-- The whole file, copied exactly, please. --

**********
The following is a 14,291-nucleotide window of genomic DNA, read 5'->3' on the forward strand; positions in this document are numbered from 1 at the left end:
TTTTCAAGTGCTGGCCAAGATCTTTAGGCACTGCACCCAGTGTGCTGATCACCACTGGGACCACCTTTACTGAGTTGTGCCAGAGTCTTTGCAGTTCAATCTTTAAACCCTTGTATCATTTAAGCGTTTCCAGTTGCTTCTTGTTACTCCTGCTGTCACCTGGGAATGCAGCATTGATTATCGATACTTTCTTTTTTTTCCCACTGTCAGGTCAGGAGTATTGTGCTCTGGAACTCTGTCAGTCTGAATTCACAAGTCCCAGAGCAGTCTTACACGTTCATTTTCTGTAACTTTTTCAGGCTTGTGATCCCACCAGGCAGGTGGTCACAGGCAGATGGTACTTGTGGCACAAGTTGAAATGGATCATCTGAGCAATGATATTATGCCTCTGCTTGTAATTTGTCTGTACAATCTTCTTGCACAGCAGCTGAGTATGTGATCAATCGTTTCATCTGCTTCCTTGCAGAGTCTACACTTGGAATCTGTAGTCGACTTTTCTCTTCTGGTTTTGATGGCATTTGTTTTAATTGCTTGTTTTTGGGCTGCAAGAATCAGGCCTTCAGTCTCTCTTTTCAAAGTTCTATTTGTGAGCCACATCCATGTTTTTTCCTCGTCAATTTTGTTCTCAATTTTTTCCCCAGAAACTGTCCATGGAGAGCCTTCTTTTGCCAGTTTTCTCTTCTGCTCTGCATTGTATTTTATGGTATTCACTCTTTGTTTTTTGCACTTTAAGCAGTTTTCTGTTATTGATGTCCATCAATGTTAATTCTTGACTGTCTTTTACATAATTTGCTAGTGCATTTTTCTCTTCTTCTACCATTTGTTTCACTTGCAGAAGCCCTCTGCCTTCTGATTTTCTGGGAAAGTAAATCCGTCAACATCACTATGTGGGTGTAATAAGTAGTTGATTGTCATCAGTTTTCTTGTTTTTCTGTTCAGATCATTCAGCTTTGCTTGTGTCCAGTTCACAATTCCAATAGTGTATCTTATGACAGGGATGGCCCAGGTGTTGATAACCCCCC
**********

The following is a 14,291-nucleotide window of genomic DNA, read 5'->3' on the forward strand; positions in this document are numbered from 1 at the left end:
TTTTCAAGTGCTGGCCAAGATCTTTAGGCACTGCACCCAGTGTGCTGATCACCACTGGGACCACCTTTACTGAGTTGTGCCAGAGTCTTTGCAGTTCAATCTTTAAACCCTTGTATCATTTAAGCGTTTCCAGTTGCTTCTTGTTACTCCTGCTGTCACCTGGGAATGCAGCATTGATTATCGATACTTTCTTTTTTTTCCCACTGTCAGGTCAGGAGTATTGTGCTCTGGAACTCTGTCAGTCTGAATTCACAAGTCCCAGAGCAGTCTTACACGTTCATTTTCTGTAACTTTTTCAGGCTTGTGATCCCACCAGGCAGGTGGTCACAGGCAGATGGTACTTGTGGCACAAGTTGAAATGGATCATCTGAGCAATGATATTATGCCTCTGCTTGTAATTTGTCTGTACAATCTTCTTGCACAGCAGCTGAGTATGTGATCAATCGTTTCATCTGCTTCCTTGCAGAGTCTACACTTGGAATCTGTAGTCGACTTTTCTCTTCTGGTTTTGATGGCATTTGTTTTAATTGCTTGTTTTTGGGCTGCAAGAATCAGGCCTTCAGTCTCTCTTTTCAAAGTTCTATTTGTGAGCCACATCCATGTTTTTTCCTCGTCAATTTTGTTCTCAATTTTTTCCCCAGAAACTGTCCATGGAGAGCCTTCTTTTGCCAGTTTTCTCTTCTGCTCTGCATTGTATTTTATGGTATTCACTCTTTGTTTTTTGCACTTTAAGCAGTTTTCTGTTATTGATGTCCATCAATGTTAATTCTTGACTGTCTTTTACATAATTTGCTAGTGCATTTTTCTCTTCTTCTACCATTTGTTTCACTTGCAGAAGCCCTCTGCCTTCTGATTTTCTGGGAAAGTAAATCCGTCAACATCACTATGTGGGTGTAATAAGTAGTTGATTGTCATCAGTTTTCTTGTTTTTCTGTTCAGATCATTCAGCTTTGCTTGTGTCCAGTTCACAATTCCAATAGTGTATCTTATGACAGGGATGGCCCAGGTGTTGATAACCCCCC